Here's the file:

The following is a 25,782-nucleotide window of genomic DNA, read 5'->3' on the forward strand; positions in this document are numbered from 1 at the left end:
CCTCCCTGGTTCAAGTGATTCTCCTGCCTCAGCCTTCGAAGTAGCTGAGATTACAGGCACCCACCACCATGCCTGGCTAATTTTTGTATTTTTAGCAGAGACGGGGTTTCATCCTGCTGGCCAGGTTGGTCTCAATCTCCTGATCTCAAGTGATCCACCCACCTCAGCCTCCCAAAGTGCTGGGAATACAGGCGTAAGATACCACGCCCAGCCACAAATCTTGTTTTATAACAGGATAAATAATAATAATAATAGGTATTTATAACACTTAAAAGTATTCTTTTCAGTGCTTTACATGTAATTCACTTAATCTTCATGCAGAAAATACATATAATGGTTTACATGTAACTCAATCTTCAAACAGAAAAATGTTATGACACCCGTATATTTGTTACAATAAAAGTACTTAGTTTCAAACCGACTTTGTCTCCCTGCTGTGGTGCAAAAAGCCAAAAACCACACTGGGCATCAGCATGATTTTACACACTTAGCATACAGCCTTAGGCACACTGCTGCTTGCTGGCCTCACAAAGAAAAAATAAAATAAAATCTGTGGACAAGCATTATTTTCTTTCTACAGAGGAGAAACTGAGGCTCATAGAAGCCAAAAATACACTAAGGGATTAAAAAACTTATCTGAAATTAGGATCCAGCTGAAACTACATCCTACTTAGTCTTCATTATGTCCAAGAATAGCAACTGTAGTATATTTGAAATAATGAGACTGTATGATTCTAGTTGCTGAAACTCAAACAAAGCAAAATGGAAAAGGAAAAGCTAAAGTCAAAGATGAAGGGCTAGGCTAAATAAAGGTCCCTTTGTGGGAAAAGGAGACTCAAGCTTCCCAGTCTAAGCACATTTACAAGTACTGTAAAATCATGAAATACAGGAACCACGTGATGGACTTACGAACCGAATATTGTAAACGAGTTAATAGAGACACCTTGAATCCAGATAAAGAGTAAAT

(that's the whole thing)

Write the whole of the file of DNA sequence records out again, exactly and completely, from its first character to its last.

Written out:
The following is a 25,782-nucleotide window of genomic DNA, read 5'->3' on the forward strand; positions in this document are numbered from 1 at the left end:
CCTCCCTGGTTCAAGTGATTCTCCTGCCTCAGCCTTCGAAGTAGCTGAGATTACAGGCACCCACCACCATGCCTGGCTAATTTTTGTATTTTTAGCAGAGACGGGGTTTCATCCTGCTGGCCAGGTTGGTCTCAATCTCCTGATCTCAAGTGATCCACCCACCTCAGCCTCCCAAAGTGCTGGGAATACAGGCGTAAGATACCACGCCCAGCCACAAATCTTGTTTTATAACAGGATAAATAATAATAATAATAGGTATTTATAACACTTAAAAGTATTCTTTTCAGTGCTTTACATGTAATTCACTTAATCTTCATGCAGAAAATACATATAATGGTTTACATGTAACTCAATCTTCAAACAGAAAAATGTTATGACACCCGTATATTTGTTACAATAAAAGTACTTAGTTTCAAACCGACTTTGTCTCCCTGCTGTGGTGCAAAAAGCCAAAAACCACACTGGGCATCAGCATGATTTTACACACTTAGCATACAGCCTTAGGCACACTGCTGCTTGCTGGCCTCACAAAGAAAAAATAAAATAAAATCTGTGGACAAGCATTATTTTCTTTCTACAGAGGAGAAACTGAGGCTCATAGAAGCCAAAAATACACTAAGGGATTAAAAAACTTATCTGAAATTAGGATCCAGCTGAAACTACATCCTACTTAGTCTTCATTATGTCCAAGAATAGCAACTGTAGTATATTTGAAATAATGAGACTGTATGATTCTAGTTGCTGAAACTCAAACAAAGCAAAATGGAAAAGGAAAAGCTAAAGTCAAAGATGAAGGGCTAGGCTAAATAAAGGTCCCTTTGTGGGAAAAGGAGACTCAAGCTTCCCAGTCTAAGCACATTTACAAGTACTGTAAAATCATGAAATACAGGAACCACGTGATGGACTTACGAACCGAATATTGTAAACGAGTTAATAGAGACACCTTGAATCCAGATAAAGAGTAAAT